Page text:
I am NOT saying that it’s wrong to want more children. Or to have more children. Or to be uncertain about what your plans are.  I’m simply saying that we’ve found a peace in finally knowing we’ve got our family where we want it to be.

Go ahead and jump a little--it feels good to be settled!

Go ahead and jump a little–it feels good to be settled!

Different things are always right for different people, and I love rejoicing with my friends as they welcome new little angels into their families.  At the same time, I have looked at my friends with older children who had already most definitely closed off the procreation efforts, and watched with an awe as they set about the business of raising their kids and just moving forward with their lives. I felt like I was watching from a confused mountain heap of messy diapers and cute first words with one leg caught in the yoga pants I’d only had time to partially pull on. Kind of mired where I was standing, yet wanting to do it again.

I wasn’t sure I wanted to leave the house, literally or figuratively.  But when my husband and I definitively made the decision that for us, for our family, we were complete, it was as if the air freed up a bit.  Suddenly energy that had been spent on figuring out where we wanted to go with our lives could just be spent on figuring out our lives.

It’s a tremendous blessing to have a “full family”, and I’m grateful for this every day.  And who knows who or what God might bring into our lives in the future, but today, I’m feeling very peaceful about being satisfied with things as they are. About for us, being able to “call it a day” and move on with things.

Being able to “call it a family”, if you will.  It’s a good place for us.

Happy with room for giggles

Complete with room for giggles


First image credit:, ID:13765341, copyright:andresr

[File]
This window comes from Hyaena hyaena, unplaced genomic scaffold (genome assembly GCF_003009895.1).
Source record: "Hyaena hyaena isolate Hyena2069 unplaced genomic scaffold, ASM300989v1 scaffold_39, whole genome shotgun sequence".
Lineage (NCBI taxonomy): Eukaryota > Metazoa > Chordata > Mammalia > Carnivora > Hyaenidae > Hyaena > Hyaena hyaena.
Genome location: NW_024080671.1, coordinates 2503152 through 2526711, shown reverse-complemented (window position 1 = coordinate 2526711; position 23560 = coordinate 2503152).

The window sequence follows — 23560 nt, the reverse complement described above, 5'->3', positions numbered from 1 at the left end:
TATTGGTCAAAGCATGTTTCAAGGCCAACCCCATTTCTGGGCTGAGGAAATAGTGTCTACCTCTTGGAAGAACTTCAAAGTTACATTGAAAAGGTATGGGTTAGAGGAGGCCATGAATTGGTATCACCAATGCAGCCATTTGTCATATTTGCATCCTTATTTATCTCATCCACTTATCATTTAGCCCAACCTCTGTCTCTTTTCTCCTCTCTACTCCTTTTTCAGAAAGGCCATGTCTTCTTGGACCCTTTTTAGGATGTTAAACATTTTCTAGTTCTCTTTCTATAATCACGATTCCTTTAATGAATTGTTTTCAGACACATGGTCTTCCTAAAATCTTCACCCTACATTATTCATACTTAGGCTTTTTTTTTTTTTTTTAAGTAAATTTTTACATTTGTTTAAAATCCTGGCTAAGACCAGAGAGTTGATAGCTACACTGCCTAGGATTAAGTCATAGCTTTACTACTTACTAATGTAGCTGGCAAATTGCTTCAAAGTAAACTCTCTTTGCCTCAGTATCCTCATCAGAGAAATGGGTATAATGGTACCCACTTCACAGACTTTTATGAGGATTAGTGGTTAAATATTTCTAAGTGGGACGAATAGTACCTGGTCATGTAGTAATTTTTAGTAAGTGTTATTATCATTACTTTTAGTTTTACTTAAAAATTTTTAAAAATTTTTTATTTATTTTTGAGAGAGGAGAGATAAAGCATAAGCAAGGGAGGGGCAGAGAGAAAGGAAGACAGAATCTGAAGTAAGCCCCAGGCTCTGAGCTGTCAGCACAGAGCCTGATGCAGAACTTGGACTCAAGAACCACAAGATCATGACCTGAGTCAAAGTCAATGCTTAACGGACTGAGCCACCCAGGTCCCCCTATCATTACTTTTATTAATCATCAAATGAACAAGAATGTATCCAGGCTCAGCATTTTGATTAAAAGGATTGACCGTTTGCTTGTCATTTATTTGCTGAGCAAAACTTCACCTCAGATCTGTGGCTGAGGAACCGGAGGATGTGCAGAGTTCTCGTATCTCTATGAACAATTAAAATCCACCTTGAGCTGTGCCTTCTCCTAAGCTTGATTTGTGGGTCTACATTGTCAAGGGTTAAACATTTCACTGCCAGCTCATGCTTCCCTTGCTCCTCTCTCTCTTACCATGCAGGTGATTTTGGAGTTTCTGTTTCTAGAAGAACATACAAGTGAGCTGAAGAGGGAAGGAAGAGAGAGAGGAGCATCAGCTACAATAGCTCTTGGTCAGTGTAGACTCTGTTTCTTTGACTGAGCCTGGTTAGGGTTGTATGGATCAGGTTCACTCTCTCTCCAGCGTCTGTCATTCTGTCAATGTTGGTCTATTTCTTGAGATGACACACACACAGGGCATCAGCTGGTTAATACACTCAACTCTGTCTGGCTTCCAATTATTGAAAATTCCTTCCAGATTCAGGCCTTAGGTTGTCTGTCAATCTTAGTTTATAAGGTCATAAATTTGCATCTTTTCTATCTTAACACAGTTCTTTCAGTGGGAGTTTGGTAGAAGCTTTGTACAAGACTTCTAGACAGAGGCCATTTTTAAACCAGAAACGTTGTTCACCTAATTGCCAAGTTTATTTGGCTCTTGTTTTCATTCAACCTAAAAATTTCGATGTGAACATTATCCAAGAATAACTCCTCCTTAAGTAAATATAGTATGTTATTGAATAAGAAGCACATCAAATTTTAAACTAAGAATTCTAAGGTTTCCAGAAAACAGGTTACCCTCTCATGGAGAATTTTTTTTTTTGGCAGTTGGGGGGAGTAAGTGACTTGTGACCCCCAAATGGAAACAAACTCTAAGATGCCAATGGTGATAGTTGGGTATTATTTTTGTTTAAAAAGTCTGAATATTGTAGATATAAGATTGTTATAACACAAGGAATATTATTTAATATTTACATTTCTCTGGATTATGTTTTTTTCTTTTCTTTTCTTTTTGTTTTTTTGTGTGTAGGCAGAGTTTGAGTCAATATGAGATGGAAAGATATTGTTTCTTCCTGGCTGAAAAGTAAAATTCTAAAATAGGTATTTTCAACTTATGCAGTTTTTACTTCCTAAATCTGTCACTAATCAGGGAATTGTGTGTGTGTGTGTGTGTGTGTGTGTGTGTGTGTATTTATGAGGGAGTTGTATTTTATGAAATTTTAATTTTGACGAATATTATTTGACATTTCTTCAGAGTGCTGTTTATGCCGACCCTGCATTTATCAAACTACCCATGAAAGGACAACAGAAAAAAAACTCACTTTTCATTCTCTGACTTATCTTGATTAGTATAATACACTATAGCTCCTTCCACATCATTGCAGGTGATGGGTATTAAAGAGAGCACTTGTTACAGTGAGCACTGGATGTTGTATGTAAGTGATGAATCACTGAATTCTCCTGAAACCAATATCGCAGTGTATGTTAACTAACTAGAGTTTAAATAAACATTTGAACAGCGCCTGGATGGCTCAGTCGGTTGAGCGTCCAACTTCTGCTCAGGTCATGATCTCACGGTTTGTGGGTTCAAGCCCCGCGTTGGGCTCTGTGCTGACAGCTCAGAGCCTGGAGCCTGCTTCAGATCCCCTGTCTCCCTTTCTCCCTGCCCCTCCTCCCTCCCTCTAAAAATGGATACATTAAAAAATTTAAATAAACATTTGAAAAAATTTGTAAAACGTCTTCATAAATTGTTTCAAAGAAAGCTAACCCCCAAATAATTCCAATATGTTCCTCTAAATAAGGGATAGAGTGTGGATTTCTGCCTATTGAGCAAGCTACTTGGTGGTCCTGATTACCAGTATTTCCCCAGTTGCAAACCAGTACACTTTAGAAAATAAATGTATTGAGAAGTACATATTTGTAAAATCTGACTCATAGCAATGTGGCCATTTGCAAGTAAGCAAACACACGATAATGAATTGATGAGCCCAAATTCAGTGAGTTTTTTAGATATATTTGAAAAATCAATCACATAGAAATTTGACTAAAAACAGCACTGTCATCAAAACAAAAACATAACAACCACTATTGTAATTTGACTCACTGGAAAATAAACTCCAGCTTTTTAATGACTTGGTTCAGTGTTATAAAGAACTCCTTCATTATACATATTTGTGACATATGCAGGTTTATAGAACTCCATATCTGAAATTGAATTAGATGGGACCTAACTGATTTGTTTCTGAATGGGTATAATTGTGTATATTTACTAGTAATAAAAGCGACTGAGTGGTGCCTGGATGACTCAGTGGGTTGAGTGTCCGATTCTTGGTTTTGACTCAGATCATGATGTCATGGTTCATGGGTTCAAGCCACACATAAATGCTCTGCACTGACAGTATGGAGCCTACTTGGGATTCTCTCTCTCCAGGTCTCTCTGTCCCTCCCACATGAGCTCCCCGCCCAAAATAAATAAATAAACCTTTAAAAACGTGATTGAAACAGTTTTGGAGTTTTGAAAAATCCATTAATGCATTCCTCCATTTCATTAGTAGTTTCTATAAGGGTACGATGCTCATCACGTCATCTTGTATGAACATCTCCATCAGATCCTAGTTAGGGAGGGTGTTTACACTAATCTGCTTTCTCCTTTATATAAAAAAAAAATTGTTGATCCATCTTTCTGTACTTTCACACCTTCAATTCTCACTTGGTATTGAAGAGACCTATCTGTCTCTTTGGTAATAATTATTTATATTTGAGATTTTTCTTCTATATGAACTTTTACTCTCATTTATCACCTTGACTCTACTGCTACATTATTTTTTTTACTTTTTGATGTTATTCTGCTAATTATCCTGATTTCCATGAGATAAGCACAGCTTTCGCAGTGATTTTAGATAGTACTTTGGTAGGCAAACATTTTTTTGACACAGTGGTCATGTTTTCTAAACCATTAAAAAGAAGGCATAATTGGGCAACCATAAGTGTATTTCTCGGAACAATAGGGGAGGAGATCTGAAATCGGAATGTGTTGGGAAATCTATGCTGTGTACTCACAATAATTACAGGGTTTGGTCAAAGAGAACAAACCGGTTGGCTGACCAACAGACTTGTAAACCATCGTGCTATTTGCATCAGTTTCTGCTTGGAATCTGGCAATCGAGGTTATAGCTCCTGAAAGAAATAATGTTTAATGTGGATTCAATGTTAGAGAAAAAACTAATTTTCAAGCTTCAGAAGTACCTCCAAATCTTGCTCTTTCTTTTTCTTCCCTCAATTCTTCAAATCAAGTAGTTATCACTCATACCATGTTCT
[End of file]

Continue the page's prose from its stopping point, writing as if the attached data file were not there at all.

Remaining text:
Mar 312014
"I'll cut you if you hurt him"--captioned by the fantabulous Stephanie Jankowski

“I’ll cut you if you hurt him”–captioned by the fantabulous Stephanie Jankowski

I wish I had my daughter’s spirit and energy.  In her two-year old wild perfection, she barrels and life and doesn’t stop.  If you’ve met Elyse in person, you know exactly what I mean.  My son has the most gorgeous heart I’ve witnessed on this earth, but he is a sensitive soul.  More like his mother that way–for the good and for the bad.

When the dentist tells him he needs to get a cavity filled, he will cry.  And he will worry and panic, but his sister will plop herself right down beside him and hold on, as if to say to him, “We’re doing this together”–she doesn’t care.  She’s his bestie, and she doesn’t have fear.  To the dentist, she is saying, “I’ll cut you if you hurt him.” (Thanks a bajillion times over to my love Stephanie of When Crazy Meets Exhaustion for this perfect caption of my daughter’s thoughts).

We found out last week that my dude needs eye surgery.  Well-prepped for this reality, I was super-brave in the office and on the way home.  I remained calm, cool, and collected.  But then after settling them into lunch with their grilled cheese triangles, I started to read the paperwork.  Surgery. General Anethesia. Recovery. Post-op. Suddenly there was a lump in my throat and too-fresh memories of the horrid hell we went through with my son’s broken leg came flooding into focus.

Because, you see, in my human fallacy, I am fearful.  I trust the doctors and the necessity of this surgery, but I’m scared.  I’m scared of the “what if”.  The big and scary events of life–deaths, surgeries, unknowns, tend to shake this fear out of hiding.

As my husband peels out to troll the European wonders of Austria on a business trip, I’m left here, panicking.  Not sleeping for weeks prior to his departure.  You know me–I will never jump for joy over the prospect of having to navigate this beast of young kids solo, but it’s not that that leaves me clock-watching in the wee hours.  It’s the terror that something will happen.  And if it does, what will I do?

My dad and sister are fantastic–they want to help, but they have their own jobs and resposibilities.  And I have friends–good ones, but the primary truth of it is that the kids and I are alone here.  And this scares me.

I live my life in fear of the bottom falling out.  My mother’s death taught me this–because it did.  The bottom fell out.  Yet it also taught me that life will go on if/when the bottom does fall out–because it does.